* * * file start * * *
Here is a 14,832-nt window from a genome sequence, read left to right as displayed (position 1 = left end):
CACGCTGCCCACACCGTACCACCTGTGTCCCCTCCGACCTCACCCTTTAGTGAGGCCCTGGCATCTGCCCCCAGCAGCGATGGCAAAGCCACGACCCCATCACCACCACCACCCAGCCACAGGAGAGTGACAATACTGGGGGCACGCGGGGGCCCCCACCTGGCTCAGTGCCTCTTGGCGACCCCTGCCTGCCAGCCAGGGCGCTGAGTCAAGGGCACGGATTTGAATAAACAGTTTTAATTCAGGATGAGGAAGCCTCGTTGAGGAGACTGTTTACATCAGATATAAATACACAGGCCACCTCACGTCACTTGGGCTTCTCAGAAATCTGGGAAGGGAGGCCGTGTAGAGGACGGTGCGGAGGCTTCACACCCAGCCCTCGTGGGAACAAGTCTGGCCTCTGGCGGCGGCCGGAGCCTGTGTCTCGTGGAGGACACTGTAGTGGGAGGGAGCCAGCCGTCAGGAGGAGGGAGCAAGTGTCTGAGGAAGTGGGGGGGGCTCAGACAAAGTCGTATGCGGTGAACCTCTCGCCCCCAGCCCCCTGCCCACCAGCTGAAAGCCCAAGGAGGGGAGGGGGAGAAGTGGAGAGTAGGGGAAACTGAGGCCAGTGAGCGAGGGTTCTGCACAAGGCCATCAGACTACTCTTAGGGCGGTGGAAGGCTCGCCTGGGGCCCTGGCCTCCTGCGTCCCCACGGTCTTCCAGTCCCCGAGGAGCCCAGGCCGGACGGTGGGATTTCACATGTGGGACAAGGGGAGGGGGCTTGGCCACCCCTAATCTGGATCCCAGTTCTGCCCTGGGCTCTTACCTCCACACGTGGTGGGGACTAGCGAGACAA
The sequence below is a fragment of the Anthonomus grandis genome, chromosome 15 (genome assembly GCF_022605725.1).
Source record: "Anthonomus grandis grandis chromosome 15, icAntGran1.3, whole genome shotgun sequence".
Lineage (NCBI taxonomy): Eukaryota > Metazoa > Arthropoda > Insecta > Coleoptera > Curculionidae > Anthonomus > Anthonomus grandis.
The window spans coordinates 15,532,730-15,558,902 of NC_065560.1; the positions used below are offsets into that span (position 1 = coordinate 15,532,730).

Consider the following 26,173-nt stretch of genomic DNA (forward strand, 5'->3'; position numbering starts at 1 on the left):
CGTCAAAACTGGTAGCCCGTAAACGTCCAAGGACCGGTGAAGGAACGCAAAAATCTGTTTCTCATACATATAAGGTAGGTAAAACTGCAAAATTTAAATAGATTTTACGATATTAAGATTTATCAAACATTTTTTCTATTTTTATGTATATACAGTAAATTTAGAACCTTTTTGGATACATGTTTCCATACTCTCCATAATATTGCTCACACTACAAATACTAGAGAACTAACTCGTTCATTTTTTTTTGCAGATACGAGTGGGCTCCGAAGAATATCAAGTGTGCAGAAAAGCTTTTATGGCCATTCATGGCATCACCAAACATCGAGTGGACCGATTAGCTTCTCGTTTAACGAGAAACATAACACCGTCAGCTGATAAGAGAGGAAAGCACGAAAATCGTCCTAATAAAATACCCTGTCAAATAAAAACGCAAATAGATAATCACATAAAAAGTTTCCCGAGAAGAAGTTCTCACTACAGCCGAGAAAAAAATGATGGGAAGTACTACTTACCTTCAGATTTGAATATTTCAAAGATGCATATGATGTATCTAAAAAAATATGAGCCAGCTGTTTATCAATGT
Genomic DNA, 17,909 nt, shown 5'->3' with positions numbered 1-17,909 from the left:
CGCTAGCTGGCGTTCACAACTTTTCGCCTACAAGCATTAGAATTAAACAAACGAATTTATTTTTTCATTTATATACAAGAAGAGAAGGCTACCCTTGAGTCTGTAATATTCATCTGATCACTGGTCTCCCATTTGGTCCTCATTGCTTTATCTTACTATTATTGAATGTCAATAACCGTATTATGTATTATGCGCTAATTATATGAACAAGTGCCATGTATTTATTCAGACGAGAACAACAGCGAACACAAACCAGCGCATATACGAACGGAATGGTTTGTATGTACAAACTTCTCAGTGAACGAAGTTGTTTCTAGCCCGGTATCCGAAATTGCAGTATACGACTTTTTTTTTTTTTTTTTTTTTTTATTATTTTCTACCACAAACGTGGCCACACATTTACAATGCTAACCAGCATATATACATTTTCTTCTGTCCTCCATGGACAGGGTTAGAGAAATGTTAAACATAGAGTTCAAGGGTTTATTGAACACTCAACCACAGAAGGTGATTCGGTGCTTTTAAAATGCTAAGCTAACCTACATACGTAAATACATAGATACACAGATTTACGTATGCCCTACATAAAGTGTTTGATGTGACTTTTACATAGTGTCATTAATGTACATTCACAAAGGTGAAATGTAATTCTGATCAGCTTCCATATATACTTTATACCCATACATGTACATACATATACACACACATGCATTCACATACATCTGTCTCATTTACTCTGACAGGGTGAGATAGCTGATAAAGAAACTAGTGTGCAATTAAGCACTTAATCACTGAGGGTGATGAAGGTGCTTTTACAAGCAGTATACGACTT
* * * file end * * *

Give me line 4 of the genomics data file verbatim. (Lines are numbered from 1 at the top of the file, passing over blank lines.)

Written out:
Source record: "Anthonomus grandis grandis chromosome 15, icAntGran1.3, whole genome shotgun sequence".